Mayflower pub, Rotherhithe

The “Mayflower” in Rotherhithe, east London is a classic British pub sited on the banks of the Thames. Its name commemorates the departure of the Mayflower from Rotherhithe in July 1620 (400 years ago this month, as it happens). The pub has this splendid sign, which I recognised instantly….


…the picture is identical to one in my “The Story of Ships: A Ladybird ‘Achievements’ Book’, which was published in 1961 and as a child, sparked my lifelong interest in ships.


But there’s a slight problem. The ship depicted on the pub sign is NOT the Mayflower….


…It’s Sir Francis Drake’s Golden Hind. The Story of Ships was written by Richard Bowood and illustrated by Robert Ayrton. “Richard Bowood” was a pseudonym used by author, historian and journalist David Scott Daniell (1906-1965) and Robert Ayton (1915–1985) was a British comics artist and illustrator who worked for the Eagle and Ladybird Books. As far as is known, he did not make pub signs. Presumably somebody copied the book illustration and hoped that nobody would realise that it was the wrong ship. In fact, the golden hind on the vessel’s stern is a slight hint. As for the book itself, from a modern perspective is is quite amusing to note Daniell’s outrage that the Spanish should regard English privateers like Drake as pirates. How dare they!

The current owners of the Mayflower pub have been in residence for ten years, and apparently the sign was already there when they took over.

Loud music in pubs

As a regular pub-goer for many years I find it infuriating that all too often, my experience in a pub is ruined by music that is gradually increased in volume to a level that makes conversation all but impossible. Attempts to find a quieter spot are generally futile; loudspeakers are positioned to ensure that no place in the pub can escape the ghastly conversation-defeating THUD THUD THUD of the music, which itself is generally rubbish, utterly devoid of merit. I will generally be forced to move on and find somewhere quieter. In addition, there are many occasions where I enter a promising looking pub, only to turn round and walk straight out because of ridiculously loud music.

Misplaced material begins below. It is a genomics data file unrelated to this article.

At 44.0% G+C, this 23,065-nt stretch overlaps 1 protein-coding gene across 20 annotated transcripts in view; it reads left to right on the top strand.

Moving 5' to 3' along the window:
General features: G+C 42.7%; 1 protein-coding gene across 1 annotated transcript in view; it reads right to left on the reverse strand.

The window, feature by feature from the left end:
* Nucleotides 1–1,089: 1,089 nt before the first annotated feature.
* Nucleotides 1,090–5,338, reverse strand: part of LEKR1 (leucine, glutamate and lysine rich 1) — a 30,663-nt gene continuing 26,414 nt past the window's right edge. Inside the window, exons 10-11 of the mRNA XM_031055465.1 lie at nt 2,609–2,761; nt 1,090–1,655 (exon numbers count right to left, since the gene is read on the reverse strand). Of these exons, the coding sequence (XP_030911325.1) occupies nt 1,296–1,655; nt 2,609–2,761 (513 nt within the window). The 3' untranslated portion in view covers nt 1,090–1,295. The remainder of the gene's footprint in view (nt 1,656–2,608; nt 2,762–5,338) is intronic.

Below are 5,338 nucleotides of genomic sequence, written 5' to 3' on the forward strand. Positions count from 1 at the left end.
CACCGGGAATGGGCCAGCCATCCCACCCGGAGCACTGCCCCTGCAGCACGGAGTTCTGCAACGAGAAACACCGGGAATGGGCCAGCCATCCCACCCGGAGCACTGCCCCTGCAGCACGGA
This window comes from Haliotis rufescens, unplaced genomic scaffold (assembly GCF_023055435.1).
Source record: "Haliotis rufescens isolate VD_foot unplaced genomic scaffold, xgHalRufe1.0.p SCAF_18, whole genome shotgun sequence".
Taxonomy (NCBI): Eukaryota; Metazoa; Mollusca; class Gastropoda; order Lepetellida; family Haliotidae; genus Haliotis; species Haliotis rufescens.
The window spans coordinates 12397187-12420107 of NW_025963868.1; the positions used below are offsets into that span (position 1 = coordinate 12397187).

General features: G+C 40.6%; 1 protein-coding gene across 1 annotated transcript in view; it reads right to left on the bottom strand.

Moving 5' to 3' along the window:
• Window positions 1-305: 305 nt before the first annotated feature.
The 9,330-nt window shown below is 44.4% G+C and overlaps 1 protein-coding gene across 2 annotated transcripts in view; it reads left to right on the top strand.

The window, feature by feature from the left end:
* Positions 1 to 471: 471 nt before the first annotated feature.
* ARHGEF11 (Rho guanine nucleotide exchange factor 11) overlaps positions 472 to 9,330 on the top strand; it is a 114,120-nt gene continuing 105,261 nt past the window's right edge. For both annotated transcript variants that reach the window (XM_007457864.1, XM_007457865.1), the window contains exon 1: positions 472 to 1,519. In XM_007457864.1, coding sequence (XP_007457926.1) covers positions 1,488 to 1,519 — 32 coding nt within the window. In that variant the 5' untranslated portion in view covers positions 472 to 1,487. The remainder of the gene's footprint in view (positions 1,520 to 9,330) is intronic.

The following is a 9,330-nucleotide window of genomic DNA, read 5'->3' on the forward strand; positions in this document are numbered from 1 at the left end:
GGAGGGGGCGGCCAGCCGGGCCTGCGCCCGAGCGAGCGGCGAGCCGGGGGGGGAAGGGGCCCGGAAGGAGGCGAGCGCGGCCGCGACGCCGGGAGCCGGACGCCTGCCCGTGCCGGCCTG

Please don’t misunderstand me, I have nothing against music in pubs, but its purpose should be background. I totally fail to understand how anybody can enjoy volume levels appropriate to a nightclub or trendy bar. The pubs I visit do not have a particularly young demographic and drinkers are of a wide age range, with many in their 40s to 60s. I would imagine that few, if any, feel that the music adds anything to their drinking/eating experience. Furthermore, in the past, when I have gone drinking with work colleagues, there were times when even the younger people in the gruup found the music to be objectionably loud. Finally, I would call upon the support of Sir Patrick Moore, who on the TV program “Room 101” a few years ago listed pubs that play loud music even before he got on to his well-known dislike of fox hunting.

I have heard two theories, neither of which shows publicans in a very favourable light. The first is that the bar staff do it for their own benefit, totally forgetting that it is people like me who ultimately pay their wages. The other is that it is a cynical and wholly-irresponsible ploy to boost sales on the basis that people respond to the stress the music causes by drinking more.

I can in fact refute the latter theory. At one now-embargoed pub in Highgate, I have seen the pub empty almost visibly as the volume is increased. So it is clear that in that case at least, the music is purely for the benefit of the bar staff.

We are often hearing about the decline of the British pub. In such circumstances, surely it is a massive own goal to alienate your customer base by foisting something on them that at best adds nothing and at worst unacceptably detracts from the pub experience. If all drinkers would follow my example of boycotting pubs where loud music is played, by forcing a change of policy it would in the long do the industry a huge favour.

Unfortunately the industry don’t seem care very much – I have emailed the British Beer and Pub Association about the issue, but nobody could be bothered to reply.

© Christopher Seddon 2011

Vlad and Joe’s local

The Crown Tavern in Clerkenwell, formerly the Crown and Anchor, is popular with after-work drinkers for its wide range of beers and is generally very busy in the evening. The pub’s popularity goes back a long way, and it rumoured that Lenin met Stalin for a few beers there while the two future Communist leaders were in London, shortly before the abortive 1905 revolution in Russia.

While working on the socialist periodical Iskra (“the Spark”), which was for a time published in Clerkenwell, Lenin stayed at 16 Percy Square, about a mile away.

The original building has since been demolished, but an English Heritage blue plaque marks the spot. Shouldn’t it have been a red plaque in this instance?

© Christopher Seddon 2008